Meeting new people is vital for your social circle and also, for personal growth.
If we surrounded ourselves with mirror images of our own personalities and idiosyncracies, not only would you never broaden your horizons, you would also suffer some truly awful social gatherings.
The traits of many that you encounter will of course end up being grounds for warstories passed around your nearest and dearest. The time that you met a guy who was the loudest mouthbreather you’ve ever met. Or what about that girl who loved to talk about her various skin complaints?
What is vital – and mostly painful – is those first stages when you are introduced to or bundled together with a stranger. Those tentative words that are intended to play safe but also to extend the olive branch of friendship are a figurative minefield. It is best to avoid the potentially hazardous patches that include but are not limited to;
Kids – Do you have them? Are they normal? Are they ugly?
Cars – You just compared cars, and you have a hatchback. They have a Mercedes, and three more. Awkward.
Partners – Oh, she is your wife? When is she expecting? She isn’t pregnant you say?….
Holidays – Again, your weekend in Bognor Regis builds resentment with the guy who has just returned from Va D’Isere. Everyone gets jealous of Bognor Regis.
Food – Being told about what makes someone produce more gas than a hot air balloon through allergies is not safe ground. No one wants to hear it.
So, that leaves one thing left to munch on over the communal table. What do you do for a living?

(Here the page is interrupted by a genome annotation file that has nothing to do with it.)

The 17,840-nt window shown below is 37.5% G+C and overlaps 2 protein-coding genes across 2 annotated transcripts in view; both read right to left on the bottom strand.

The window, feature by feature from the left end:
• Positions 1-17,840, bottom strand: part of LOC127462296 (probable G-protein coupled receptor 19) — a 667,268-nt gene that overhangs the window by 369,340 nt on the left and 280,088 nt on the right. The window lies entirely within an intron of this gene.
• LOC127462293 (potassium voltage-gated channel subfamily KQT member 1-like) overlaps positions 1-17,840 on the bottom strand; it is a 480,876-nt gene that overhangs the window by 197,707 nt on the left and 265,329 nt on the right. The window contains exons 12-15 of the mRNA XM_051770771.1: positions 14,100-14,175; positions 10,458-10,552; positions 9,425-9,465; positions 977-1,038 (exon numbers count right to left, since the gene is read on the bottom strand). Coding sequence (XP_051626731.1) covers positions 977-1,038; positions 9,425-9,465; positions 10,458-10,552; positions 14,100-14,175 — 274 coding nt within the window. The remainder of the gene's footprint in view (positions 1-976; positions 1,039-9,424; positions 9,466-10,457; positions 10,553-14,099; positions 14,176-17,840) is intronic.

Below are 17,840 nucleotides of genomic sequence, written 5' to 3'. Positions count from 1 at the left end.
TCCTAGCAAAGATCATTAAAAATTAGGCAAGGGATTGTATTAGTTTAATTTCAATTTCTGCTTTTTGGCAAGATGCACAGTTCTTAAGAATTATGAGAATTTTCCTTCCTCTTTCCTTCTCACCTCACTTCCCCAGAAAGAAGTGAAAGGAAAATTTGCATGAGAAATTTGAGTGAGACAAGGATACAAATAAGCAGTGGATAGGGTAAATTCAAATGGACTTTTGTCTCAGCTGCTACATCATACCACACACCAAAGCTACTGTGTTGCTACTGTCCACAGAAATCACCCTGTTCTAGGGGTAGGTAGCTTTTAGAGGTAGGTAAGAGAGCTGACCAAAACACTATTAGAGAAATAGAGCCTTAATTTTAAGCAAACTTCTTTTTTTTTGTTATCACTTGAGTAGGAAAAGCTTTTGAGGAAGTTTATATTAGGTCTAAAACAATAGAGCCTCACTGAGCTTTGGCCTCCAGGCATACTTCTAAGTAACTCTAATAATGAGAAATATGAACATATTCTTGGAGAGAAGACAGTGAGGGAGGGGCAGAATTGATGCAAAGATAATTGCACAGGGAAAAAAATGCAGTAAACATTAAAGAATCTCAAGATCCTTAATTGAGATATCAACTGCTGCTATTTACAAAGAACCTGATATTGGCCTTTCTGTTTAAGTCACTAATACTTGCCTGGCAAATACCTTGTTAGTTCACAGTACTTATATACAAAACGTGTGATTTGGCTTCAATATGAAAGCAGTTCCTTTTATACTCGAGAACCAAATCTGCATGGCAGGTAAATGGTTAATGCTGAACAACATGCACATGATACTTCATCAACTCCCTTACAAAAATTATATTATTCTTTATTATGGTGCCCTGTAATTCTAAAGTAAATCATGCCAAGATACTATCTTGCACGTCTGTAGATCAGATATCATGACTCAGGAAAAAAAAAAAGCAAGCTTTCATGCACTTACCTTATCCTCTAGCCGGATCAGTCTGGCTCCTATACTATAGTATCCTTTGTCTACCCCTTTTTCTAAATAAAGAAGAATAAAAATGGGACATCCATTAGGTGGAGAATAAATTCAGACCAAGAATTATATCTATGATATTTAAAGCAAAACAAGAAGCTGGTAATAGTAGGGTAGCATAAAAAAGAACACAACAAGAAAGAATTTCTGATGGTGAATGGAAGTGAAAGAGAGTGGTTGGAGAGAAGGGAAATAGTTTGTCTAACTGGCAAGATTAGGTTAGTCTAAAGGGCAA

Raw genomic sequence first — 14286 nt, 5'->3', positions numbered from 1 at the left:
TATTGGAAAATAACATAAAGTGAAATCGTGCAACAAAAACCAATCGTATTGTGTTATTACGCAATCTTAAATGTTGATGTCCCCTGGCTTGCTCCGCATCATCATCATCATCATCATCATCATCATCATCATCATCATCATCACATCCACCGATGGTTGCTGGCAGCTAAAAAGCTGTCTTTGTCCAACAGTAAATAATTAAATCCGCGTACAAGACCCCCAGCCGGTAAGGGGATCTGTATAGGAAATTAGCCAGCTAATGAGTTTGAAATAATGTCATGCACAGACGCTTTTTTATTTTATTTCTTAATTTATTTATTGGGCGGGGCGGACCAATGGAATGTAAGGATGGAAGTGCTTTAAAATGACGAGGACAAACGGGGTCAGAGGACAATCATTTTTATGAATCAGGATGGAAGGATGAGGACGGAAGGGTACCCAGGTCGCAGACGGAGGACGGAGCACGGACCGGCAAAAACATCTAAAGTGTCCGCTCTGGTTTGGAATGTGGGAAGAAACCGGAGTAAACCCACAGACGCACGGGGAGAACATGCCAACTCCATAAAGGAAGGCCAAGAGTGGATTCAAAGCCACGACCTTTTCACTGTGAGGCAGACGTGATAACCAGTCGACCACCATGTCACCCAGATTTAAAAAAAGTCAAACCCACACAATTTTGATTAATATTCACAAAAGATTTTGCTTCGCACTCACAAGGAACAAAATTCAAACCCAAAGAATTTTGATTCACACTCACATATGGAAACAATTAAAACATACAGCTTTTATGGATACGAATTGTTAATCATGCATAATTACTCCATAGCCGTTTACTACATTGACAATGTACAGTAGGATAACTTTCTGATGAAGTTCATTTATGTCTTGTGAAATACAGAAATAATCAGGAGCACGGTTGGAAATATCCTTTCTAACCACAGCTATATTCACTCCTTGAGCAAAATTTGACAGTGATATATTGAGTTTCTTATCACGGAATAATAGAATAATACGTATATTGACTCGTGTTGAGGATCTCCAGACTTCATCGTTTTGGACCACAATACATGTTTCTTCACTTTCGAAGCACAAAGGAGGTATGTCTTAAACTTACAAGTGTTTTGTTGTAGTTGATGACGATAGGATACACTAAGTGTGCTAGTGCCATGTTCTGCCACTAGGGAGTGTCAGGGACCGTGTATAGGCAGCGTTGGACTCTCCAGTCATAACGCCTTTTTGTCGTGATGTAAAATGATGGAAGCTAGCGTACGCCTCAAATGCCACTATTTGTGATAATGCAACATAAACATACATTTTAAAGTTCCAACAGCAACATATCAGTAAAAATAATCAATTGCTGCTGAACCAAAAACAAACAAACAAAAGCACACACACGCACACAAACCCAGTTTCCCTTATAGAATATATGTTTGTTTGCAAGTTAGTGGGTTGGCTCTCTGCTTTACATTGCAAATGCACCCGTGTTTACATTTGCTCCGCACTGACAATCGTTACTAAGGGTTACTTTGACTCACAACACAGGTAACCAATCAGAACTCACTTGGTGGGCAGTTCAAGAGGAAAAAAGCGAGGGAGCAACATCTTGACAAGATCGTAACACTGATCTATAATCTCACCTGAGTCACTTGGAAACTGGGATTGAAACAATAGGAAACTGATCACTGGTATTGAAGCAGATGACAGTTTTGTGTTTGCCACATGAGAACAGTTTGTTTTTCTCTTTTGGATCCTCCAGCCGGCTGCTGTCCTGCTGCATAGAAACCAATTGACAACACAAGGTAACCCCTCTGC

Work takes up a preposterous amount of your life, so it is inevitable that you will talk shop. You will trade off with your respective occupations and the initial gauging of this person you made in the first seven seconds will be fleshed out. Their job is part of their identity, therefore you will judge the person on what they do.
If they reveal they work in emergency services, you will subconsciously respect them a little more.
If they say they work in an admin-based role, you will immediately switch off a little.
If they say they work in a mortuary, you will think they’re a litle creepy.
If they say they work in a less-skilled role, you will demote them in terms of stature.
You can’t help it, it’s what we all do. When asked about my role, I immediately offset my admission to being a tram driver with the fact I used to be a Police Officer.
You see, I know how it sounds and I know what some people think. I normally can rise above what people think of me, but when it comes to my job, I cannot stand the thought of people thinking this is my level. I realise I have underperformed in terms of grabbing an opportunity.
Does our job truly define us though?
Think of all the places you have worked. This vast umbrella includes a large number of colleagues. From all of these people you have worked with, not one of them is identical to the other. They may all work in the same sector, some of them may even share the same job title, but they are crucially different.
It is the idiosyncracies that we all carry, the flavours and passions we are all crazy about, that truly define us. It isn’t what you do for work that sums you up, It is what you believe and what you enjoy that makes you, you.
If anyone thinks they have you pegged just because of your job title, then their opinion isn’t worth worrying about anyway.